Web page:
If you’re not quite in the mood for ice cream, Tillamook has cheesy burgers and more “dairy done right” on the market’s menu. It’s one of 10 shopping and dining spaces inside E, which will individually open in the coming months. Along with Tillamook, the first spots to turn on their lights are Calliope (accessories and gift boutique), Jamba and Your Northwest Travel Mart, with more of your favorite restaurants and bars in the works.
While they were putting the finishing touches on the building, the construction team captured this 3-D tour, which lets you click your way through every corner of the almost-complete space. Hit the play button below to get started. (Don't trip yourself on the virtual tools you might notice lying around.)
(Credit: Courtesy of Skanska)
We’ll wrap up with a few facts and figures. These give you a sense of the scale of this addition — one of several PDX Next projects bringing more local character to the airport.
Here's what this year will look like for PDX (and you!)
For the past year, we've built a nine-acre roof on a prefabrication lot to the northwest of the airport. The construction crews are now installing the last component—an intricate wood lattice, sourced from sustainable Northwest forests, that will eventually cover the interior ceiling.
What you'll see: If you drive along Marine Boulevard, you can glimpse the roof's dramatic swoops in the prefab lot.
Behind all those partitions in the pre-security area, construction crews have been hollowing out the back half of the main terminal. Starting in March, the exterior structure is also coming down to create a more open, spacious footprint. It may get noisy for a few months!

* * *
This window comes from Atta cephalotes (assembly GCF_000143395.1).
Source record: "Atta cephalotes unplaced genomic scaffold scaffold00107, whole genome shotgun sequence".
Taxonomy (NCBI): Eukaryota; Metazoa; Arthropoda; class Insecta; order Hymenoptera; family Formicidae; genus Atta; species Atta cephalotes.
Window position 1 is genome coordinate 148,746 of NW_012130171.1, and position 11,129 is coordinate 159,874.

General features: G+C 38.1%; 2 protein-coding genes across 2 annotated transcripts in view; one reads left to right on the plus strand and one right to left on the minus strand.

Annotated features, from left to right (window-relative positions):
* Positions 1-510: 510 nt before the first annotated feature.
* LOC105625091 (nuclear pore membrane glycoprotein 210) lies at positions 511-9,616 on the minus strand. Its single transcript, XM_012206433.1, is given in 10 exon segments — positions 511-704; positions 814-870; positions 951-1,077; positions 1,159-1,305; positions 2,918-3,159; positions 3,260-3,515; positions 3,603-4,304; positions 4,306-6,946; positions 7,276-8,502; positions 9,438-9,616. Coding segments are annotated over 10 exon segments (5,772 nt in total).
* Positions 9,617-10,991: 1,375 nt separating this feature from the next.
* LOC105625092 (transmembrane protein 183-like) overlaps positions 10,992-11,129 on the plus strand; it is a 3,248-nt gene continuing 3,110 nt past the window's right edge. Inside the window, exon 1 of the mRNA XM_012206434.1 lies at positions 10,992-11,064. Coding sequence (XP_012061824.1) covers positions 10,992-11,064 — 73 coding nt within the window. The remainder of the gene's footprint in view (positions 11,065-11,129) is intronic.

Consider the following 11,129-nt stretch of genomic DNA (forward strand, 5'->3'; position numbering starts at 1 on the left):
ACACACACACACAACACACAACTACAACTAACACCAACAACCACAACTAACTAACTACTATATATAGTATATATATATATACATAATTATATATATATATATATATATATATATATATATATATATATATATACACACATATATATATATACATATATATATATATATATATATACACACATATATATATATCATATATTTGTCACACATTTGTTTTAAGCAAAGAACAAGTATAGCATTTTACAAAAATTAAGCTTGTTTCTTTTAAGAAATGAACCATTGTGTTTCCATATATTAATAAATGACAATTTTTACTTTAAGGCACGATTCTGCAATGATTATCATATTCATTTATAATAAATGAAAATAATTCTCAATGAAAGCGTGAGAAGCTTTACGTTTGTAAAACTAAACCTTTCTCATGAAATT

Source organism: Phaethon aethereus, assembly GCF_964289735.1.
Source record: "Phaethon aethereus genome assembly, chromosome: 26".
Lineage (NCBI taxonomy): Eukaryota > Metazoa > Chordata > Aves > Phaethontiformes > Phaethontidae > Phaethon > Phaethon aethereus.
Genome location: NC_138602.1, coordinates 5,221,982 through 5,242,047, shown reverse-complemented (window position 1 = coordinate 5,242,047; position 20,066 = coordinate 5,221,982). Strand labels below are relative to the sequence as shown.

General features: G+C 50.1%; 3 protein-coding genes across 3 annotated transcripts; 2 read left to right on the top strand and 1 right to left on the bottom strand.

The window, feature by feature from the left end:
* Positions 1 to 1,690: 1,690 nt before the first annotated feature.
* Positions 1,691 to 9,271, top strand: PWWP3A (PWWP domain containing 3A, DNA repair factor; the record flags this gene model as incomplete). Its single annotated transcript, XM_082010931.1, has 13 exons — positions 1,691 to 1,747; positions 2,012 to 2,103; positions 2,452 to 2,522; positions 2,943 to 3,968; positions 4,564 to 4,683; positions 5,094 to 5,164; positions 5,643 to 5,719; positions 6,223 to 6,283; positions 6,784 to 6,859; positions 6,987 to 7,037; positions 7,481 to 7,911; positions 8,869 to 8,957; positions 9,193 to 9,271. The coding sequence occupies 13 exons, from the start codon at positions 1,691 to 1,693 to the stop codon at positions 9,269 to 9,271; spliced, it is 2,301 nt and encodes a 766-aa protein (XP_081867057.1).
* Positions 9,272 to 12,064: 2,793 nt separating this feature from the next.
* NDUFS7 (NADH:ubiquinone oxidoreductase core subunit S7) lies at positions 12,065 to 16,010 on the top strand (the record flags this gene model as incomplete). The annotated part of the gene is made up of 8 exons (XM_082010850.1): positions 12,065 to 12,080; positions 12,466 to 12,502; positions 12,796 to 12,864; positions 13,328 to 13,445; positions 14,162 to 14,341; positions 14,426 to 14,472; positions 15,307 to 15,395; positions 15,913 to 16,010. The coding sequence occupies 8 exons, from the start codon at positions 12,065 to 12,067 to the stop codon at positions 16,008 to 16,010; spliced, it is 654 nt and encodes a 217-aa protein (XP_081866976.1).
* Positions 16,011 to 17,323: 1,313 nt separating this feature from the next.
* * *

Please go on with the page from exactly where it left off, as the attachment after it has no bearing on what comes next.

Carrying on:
What you'll see: Not much, in fact. But when you’re in the ticket lobby and going through security, you may hear and feel what’s happening on the other side of those partitions. We're strategizing ways to counteract the sound, including free earplugs at the front doors and a sensory room in Concourse D.
Next, we’re erecting 34 giant steel Y-shaped columns to hold up the roof. Right now, construction crews are driving steel pilings deep into the ground to anchor these columns. Over the course of a few months, we’ll erect the Y columns one by one.
What you'll see: You probably won't notice—most are going up overnight behind the temporary walls. Late-night travelers will occasionally have to walk a few yards around an installation site.
Once the biggest section of the wood roof is fully assembled, the project team will break it back down into 20 "cassettes". During the summer and fall, Hoffman-Skanska and Mammoet will maneuver each cassette into place over the existing roof. It will take several days to place each cassette, and the work will happen overnight — depending on the section we’re placing, we may guide late-night travelers around a short detour.
What you'll see: Unless you're flying into PDX on a late-night flight, or camped out on Marine Drive at 2 a.m., you won't see much. If you walk to the ends of Concourse C or Concourse D and look back toward the main terminal, you'll catch a glimpse of the airport's new roofline.
In addition to the big projects, you’ll see a host of new amenities appear throughout the airport. A new play area in Concourse E. New art. New restaurants and cafes. (Lardo! Screen Door! Good Coffee!) You're almost guaranteed to encounter something new every time you visit the airport — and we're not talking barricades.